About the Garden: (From Olive’s Garden for the Hungry on Facebook)
The garden is situated on a previously abandoned lot of state owned property on the edge of the Kennedy expressway on the corner of W. Ainslie Ave. and N. Laramie St. on the northwest side of Chicago.
A brief history on how the garden came to be:
The Jefferson Park Neighborhood Association wanted to do something with the space for some time and in 2006 the idea of a garden there was mentioned to Heinz Nogly a scout leader in Cub Scout Pack 3963 which meets at Eden Church which is just a block away from the space. The idea was passed along to Andy Brecklin,a leader in Pack 3963 who was also involved with Boy Scout Troop 840. Andy, who is still heavily involved in the upkeep and organizing for the garden, then passed the idea along to his son who went on to start the garden.
The Eagle Project portion of the garden:
The garden was built in sections on weekends with scouts working to clear rocks (mostly gravel, but some large buried rocks) and buried garbage and glass from the garden plots. Other scouts worked on clearing trash along the side of the bridge down to the highway. Unwanted trees were removed from the fence and the outside of the fence was cleared. Volunteers began regularly mowing the parkway. Hawthorne trees were trimmed and 1 was removed to give more sun to plots. Manure, mushroom compost, peat-moss, and other fertilizers were added in large quantities to make soil healthier and more productive.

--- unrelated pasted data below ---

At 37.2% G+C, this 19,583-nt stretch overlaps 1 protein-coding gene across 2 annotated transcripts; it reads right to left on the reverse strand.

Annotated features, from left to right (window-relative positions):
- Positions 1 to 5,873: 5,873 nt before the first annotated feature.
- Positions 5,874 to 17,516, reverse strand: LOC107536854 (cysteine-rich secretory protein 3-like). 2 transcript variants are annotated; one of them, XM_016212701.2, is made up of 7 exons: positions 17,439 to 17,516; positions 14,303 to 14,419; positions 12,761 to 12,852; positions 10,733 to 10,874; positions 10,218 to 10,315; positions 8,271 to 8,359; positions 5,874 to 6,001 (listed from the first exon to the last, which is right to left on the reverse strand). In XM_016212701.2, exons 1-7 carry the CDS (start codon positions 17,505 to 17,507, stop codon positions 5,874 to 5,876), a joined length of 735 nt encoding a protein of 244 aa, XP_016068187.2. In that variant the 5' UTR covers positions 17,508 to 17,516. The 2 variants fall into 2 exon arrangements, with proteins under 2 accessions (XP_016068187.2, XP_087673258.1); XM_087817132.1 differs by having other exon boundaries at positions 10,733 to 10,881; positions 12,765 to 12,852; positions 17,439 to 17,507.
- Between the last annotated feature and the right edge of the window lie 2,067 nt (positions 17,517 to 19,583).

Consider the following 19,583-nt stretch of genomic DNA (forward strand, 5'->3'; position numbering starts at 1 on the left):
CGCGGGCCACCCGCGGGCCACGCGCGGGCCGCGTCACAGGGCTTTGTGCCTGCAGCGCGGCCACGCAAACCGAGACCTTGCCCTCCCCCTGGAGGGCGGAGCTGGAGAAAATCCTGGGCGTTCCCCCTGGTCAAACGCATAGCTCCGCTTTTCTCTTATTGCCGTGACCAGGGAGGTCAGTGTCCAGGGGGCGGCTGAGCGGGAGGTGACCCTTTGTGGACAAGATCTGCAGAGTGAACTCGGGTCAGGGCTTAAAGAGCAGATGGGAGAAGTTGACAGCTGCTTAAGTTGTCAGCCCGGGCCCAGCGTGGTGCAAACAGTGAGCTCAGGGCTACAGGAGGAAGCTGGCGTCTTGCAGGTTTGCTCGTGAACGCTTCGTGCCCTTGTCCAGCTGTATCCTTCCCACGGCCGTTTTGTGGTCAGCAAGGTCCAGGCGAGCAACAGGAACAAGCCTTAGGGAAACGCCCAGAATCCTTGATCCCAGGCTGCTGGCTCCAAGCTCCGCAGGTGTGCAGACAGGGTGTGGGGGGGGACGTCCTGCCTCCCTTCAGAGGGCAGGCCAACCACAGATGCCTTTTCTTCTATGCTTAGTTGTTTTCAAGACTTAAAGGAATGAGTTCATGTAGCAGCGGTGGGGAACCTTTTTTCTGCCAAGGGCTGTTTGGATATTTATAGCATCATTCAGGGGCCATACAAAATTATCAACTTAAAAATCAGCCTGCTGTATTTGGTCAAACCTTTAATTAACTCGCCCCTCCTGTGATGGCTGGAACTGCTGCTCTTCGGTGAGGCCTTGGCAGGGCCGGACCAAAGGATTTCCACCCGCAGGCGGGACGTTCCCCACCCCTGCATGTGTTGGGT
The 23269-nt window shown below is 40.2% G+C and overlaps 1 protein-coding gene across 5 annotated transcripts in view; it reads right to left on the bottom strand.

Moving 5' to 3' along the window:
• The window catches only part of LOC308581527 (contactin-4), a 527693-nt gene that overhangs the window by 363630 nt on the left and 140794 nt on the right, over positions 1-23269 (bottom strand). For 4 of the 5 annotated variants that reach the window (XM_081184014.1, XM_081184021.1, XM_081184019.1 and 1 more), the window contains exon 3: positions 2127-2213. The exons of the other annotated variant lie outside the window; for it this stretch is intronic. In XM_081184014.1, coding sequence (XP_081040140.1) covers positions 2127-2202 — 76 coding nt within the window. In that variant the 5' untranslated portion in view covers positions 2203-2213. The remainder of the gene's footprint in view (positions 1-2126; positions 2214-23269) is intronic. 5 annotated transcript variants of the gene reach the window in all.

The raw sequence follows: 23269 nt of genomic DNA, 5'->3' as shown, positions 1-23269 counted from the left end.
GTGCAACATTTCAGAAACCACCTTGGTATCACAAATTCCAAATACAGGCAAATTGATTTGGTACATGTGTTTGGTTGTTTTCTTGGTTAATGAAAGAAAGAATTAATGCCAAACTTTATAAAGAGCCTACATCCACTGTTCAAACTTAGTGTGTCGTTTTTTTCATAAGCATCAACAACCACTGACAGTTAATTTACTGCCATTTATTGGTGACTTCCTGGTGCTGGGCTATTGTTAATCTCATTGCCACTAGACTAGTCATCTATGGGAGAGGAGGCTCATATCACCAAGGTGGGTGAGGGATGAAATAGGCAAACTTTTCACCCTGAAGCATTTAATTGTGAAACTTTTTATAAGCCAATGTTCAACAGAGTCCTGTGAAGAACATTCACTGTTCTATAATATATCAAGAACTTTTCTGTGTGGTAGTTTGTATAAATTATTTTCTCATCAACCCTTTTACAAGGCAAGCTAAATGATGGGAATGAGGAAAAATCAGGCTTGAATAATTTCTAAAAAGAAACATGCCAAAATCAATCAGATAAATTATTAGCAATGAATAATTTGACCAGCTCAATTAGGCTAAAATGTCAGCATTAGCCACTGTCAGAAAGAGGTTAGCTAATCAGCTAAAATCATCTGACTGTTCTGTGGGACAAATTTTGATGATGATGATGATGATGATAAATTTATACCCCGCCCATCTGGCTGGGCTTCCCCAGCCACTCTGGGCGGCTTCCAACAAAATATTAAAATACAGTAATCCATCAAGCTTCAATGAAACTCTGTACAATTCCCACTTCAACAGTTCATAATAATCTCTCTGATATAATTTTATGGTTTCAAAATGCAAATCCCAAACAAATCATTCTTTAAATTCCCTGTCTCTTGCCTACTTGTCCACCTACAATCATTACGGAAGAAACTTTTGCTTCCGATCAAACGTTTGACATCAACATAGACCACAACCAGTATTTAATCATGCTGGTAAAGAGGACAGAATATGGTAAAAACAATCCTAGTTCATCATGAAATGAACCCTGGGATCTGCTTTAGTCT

Donated plants were planted and watering began using Mrs. Olive Boregardt’s outdoor spigot.
The garden was expanded in sections throughout the summer, slowly making more ground usable and healthy. At the end of the summer a ceremony was held where the continued operation was handed over to the Jefferson Park Community Association, ending the official Eagle Project portion of the garden.
Continued Operation: Today, the garden is worked by shared commitment between neighbors and scouts. In 2012, a “share the harvest” program was added, where home gardeners can drop off their surplus produce to be distributed to the pantry as well. Some neighbors have taken that a step further and dropped off boxed donations such as pasta along with their tomatoes. Fundraising efforts are underway to decrease the time from ground to table by purchasing transplants rather than growing from seed (when appropriate). In 2012, due to transplants and mild weather, the garden was able to deliver fresh produce for eight months of the year!